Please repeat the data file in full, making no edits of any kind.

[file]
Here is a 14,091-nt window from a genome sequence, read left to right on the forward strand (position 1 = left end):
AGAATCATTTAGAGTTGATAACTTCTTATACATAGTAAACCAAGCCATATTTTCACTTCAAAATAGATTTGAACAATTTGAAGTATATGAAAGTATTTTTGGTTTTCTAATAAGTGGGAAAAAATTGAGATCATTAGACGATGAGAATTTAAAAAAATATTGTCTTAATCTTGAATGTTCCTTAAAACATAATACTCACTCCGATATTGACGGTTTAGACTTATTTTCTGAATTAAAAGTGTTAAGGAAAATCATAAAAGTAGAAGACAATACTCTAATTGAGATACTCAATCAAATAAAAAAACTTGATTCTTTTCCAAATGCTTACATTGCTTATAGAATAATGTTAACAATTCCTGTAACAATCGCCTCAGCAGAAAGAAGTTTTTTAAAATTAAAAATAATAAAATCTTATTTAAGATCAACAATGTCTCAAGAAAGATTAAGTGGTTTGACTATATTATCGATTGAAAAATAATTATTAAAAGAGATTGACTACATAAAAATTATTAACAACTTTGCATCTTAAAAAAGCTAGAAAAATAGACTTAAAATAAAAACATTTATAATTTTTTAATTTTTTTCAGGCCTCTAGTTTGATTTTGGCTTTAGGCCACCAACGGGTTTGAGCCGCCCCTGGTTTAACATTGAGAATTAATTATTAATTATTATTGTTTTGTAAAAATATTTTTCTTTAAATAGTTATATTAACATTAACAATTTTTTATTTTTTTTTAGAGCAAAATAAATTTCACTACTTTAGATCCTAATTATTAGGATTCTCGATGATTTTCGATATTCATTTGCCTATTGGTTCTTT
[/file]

Here is a 14,091-nt window from a genome sequence, read left to right on the forward strand (position 1 = left end):
AGAATCATTTAGAGTTGATAACTTCTTATACATAGTAAACCAAGCCATATTTTCACTTCAAAATAGATTTGAACAATTTGAAGTATATGAAAGTATTTTTGGTTTTCTAATAAGTGGGAAAAAATTGAGATCATTAGACGATGAGAATTTAAAAAAATATTGTCTTAATCTTGAATGTTCCTTAAAACATAATACTCACTCCGATATTGACGGTTTAGACTTATTTTCTGAATTAAAAGTGTTAAGGAAAATCATAAAAGTAGAAGACAATACTCTAATTGAGATACTCAATCAAATAAAAAAACTTGATTCTTTTCCAAATGCTTACATTGCTTATAGAATAATGTTAACAATTCCTGTAACAATCGCCTCAGCAGAAAGAAGTTTTTTAAAATTAAAAATAATAAAATCTTATTTAAGATCAACAATGTCTCAAGAAAGATTAAGTGGTTTGACTATATTATCGATTGAAAAATAATTATTAAAAGAGATTGACTACATAAAAATTATTAACAACTTTGCATCTTAAAAAAGCTAGAAAAATAGACTTAAAATAAAAACATTTATAATTTTTTAATTTTTTTCAGGCCTCTAGTTTGATTTTGGCTTTAGGCCACCAACGGGTTTGAGCCGCCCCTGGTTTAACATTGAGAATTAATTATTAATTATTATTGTTTTGTAAAAATATTTTTCTTTAAATAGTTATATTAACATTAACAATTTTTTATTTTTTTTTAGAGCAAAATAAATTTCACTACTTTAGATCCTAATTATTAGGATTCTCGATGATTTTCGATATTCATTTGCCTATTGGTTCTTT